I have used cast iron for 30 years. The important thing, regardless of what you hear, is not the way you clean them but the way you season them. Whether you use soap or not, you should never soak them and you should dry them right away. Then season with shortening, crisco is best. I do not cook with it. I do not like oil on the skillets. Another help is to use them as often as you can. Not using them causes them to rust. (12/30/2009)
I was going to say the same basic thing that Jilson said. To be honest it is hard to totally ruin a cast iron cooking utensil, unless you crack it. Just do the cleaning, and then re-season it, as described. I have cast iron that had been my late Mother-in-laws, and some that had been my grand-mothers', but it never loses it's quality if kept cured, and greased up. Just enjoy it, and use it with pride. You can't find its equal in the stores, when you think of the many meals it has cooked, or as with one I have, the many pans of cornbread it has turned out. (12/30/2009)
My sister-in-law had these very dirty(caked on food) cast iron pans and gave them to us because she had tried everything to clean them. My husband put them into the oven and "burnt' the food off. After several hours (on med.) turn the oven off when the pans are almost red. When cooled off take them out and wipe out. Food, dirt etc. comes right out. Condition the pan as others have said. We put oil and spread it around the pan. Put on stove to "cure". Put away. We have done this for years and they do not stick. We also wash them in hot water and detergent. and then re-condition them every time. (12/30/2009)
That sticky residue might not be sugar. It could very well be PAM (or some other brand aerosol spray). Don't ever use spray as the oil coating before cooking with cast iron, use as mentioned previously (Crisco). (12/30/2009)
There is tons of advice, not all of it the same, and some conflicting - use Pam, never use Pam; use soap, never use soap - and so on. The bottom line is - it is next to impossible to ruin a cast iron pan. Any gunk you have on them can be burnt off in a self-cleaning oven, or as described in several other posts, or can be scraped off with an SOS or copper wire scrubbie. After you get the thing clean, you season it. Several ways to do that apparently, as you can see from the archives.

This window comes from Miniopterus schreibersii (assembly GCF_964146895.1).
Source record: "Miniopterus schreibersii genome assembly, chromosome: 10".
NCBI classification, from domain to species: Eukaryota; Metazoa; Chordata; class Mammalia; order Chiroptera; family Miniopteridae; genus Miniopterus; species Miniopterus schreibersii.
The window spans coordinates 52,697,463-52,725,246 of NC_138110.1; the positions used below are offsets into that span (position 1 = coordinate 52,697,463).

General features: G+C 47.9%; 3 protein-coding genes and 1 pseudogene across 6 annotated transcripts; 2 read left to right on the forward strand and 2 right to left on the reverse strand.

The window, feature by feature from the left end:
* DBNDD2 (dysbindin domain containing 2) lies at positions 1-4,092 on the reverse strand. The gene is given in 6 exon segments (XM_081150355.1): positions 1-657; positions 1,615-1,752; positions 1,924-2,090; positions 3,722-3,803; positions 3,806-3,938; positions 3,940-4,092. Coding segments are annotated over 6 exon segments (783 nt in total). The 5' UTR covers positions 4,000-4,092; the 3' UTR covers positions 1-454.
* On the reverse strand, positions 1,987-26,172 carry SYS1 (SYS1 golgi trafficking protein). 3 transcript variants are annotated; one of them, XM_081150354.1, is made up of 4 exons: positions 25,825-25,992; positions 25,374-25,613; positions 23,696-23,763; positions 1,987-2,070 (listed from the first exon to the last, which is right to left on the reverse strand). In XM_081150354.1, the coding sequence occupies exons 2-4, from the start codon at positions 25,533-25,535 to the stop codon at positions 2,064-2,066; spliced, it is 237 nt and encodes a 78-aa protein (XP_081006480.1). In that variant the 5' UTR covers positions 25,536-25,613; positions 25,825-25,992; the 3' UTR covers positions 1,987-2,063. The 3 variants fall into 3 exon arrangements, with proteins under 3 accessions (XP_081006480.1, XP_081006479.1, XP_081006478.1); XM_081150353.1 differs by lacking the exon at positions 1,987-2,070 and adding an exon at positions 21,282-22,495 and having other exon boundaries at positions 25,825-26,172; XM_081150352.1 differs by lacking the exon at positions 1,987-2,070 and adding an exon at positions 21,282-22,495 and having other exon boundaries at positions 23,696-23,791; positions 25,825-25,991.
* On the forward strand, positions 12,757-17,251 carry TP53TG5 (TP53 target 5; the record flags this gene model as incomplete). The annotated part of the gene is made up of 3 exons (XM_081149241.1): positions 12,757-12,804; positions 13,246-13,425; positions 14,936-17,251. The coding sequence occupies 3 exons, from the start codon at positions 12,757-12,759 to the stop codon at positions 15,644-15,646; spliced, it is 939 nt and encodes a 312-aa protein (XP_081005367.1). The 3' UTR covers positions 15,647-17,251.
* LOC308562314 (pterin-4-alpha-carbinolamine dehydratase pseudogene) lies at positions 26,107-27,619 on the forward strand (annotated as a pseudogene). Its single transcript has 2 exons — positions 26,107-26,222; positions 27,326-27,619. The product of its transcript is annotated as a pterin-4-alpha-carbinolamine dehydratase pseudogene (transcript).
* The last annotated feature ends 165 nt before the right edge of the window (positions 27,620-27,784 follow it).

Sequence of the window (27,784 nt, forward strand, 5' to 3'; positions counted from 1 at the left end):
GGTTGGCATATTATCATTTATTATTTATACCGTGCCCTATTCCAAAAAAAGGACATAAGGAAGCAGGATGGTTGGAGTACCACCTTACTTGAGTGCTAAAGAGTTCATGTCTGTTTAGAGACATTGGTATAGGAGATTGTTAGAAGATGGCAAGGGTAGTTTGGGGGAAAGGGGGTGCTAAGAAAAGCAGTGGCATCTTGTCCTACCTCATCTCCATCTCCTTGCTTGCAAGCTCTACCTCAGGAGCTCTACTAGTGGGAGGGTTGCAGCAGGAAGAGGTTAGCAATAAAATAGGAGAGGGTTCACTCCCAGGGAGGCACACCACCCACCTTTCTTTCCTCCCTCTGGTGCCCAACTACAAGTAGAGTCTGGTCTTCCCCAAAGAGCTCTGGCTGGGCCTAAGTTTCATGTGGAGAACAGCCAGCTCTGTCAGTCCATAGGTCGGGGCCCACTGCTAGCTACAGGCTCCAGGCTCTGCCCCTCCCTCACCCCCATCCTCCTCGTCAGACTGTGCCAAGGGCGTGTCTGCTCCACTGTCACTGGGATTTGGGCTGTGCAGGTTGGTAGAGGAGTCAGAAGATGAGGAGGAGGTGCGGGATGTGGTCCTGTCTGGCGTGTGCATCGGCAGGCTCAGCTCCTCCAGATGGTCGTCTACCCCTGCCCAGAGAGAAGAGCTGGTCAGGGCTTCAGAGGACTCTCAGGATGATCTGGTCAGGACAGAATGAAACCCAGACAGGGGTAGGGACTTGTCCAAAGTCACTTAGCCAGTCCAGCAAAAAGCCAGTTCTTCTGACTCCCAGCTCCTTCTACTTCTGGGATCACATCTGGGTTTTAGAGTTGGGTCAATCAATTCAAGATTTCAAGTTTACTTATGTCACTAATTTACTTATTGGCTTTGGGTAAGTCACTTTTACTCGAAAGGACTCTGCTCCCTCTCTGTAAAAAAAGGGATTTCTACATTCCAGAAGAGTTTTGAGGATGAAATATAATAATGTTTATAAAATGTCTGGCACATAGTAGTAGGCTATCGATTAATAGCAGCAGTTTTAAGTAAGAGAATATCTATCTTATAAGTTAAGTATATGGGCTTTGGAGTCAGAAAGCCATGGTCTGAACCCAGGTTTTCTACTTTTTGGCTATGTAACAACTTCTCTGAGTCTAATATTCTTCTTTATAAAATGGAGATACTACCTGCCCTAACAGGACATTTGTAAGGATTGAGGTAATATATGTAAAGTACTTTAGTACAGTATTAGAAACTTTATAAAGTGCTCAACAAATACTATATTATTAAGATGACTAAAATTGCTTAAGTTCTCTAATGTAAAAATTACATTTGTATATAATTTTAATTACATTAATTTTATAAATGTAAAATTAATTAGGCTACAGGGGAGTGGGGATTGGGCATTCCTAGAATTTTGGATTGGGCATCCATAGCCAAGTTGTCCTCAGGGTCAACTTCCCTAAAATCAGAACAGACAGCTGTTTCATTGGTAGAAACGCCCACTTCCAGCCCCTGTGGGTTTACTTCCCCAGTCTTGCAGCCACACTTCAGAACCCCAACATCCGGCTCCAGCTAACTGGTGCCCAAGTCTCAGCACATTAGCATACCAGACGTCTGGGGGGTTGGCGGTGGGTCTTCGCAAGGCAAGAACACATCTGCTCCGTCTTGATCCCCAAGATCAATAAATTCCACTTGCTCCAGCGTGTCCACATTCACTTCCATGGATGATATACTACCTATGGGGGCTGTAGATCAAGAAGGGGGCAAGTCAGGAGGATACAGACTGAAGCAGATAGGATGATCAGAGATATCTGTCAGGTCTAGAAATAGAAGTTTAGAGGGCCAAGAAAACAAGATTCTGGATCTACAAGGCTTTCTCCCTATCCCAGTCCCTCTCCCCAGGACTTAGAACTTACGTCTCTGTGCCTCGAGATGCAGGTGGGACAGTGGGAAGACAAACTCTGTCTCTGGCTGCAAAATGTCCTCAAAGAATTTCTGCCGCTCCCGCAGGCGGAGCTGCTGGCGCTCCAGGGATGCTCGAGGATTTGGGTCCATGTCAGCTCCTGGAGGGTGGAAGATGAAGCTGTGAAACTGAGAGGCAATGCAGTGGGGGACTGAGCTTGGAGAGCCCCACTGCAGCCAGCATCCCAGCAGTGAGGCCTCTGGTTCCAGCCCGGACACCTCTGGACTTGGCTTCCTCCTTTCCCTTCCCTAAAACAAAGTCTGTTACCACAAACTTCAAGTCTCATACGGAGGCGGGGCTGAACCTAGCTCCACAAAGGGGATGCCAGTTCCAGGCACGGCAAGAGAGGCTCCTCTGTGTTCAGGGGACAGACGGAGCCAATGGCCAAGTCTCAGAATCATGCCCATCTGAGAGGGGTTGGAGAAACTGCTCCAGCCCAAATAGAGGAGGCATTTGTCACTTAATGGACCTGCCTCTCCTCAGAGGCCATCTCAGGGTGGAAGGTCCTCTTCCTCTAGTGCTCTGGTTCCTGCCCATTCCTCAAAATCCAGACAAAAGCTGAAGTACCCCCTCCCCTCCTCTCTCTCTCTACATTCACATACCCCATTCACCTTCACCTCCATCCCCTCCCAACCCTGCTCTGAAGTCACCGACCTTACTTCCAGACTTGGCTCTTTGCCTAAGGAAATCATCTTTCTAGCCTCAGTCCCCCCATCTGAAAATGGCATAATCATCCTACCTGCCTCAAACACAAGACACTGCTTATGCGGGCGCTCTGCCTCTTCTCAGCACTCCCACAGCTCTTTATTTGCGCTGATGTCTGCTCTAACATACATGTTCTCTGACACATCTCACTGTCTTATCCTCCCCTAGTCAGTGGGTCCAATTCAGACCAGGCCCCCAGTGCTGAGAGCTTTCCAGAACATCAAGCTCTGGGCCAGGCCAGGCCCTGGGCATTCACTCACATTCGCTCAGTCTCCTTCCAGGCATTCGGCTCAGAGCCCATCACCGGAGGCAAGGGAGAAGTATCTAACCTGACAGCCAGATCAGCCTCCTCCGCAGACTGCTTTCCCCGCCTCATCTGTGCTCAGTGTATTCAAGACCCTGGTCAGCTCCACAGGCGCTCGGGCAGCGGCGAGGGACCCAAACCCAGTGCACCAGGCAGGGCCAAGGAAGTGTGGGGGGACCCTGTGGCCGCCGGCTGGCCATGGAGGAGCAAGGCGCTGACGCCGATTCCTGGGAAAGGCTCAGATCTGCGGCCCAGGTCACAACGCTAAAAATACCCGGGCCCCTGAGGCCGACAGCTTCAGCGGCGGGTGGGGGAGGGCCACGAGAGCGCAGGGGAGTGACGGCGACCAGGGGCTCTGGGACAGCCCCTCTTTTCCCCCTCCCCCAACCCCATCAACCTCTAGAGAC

The best thing to do is to use it all the time, and just rinse out with hot water. (12/30/2009)
As I've posted before, I ruined my cast iron skillet that I had for years, when I tried to clean it in my self cleaning oven. It did come out nice and clean but within a few days of using it, a big piece on the left side broke off. I have another, that is larger that I bought on the Internet but it has never been as good as my original. What I don't understand with this one is that it has never developed a smooth surface. The bottom is still very rough and I have been using it for at least 10 to 15 years! The only place I see them at stores now are at Dick's sporting goods and they all seem to have a rough cooking surface. When can I buy a new one that will have and/or at least develop a smooth satiny cooking surface? (12/30/2009)
You can use salt to scrub out the sticky stuff. Best thing to do, go to Lodge Logic. com, they make the most durable cast iron that you can get right now (and a long time ago), the website tells you how to revive long since "dead" skillets. I know people have found "dead" ones at garage sales, rust and all and brought them back to life. They are a little more maintenance but once you get the seasoning set, it's old hat and you'll get a nonstick surface that can be heated to HIGH heats and won't leech crud into your food! (12/30/2009)
If your cast iron pan is all cast iron, with no handles made of other materials, you can use the old Scottish method of putting the pan directly on to an open fire to burn the dirt off. (01/01/2010)
By Julia Walton
I use cast iron pans to help keep our blood iron levels more normal. But sometimes when we forget to season them well things get stuck on the bottom, or even burned.
How can I clean cast iron pots?
I love using my old-fashioned cast iron cookware, especially my grandmother's Dutch oven for homemade soups on top of our wood stove.
Don't use dish soap to clean cast iron pans and don't run them through the dishwasher. Fill the dirty pan with water and bring it to a boil, then you should be able to scrub off any debris.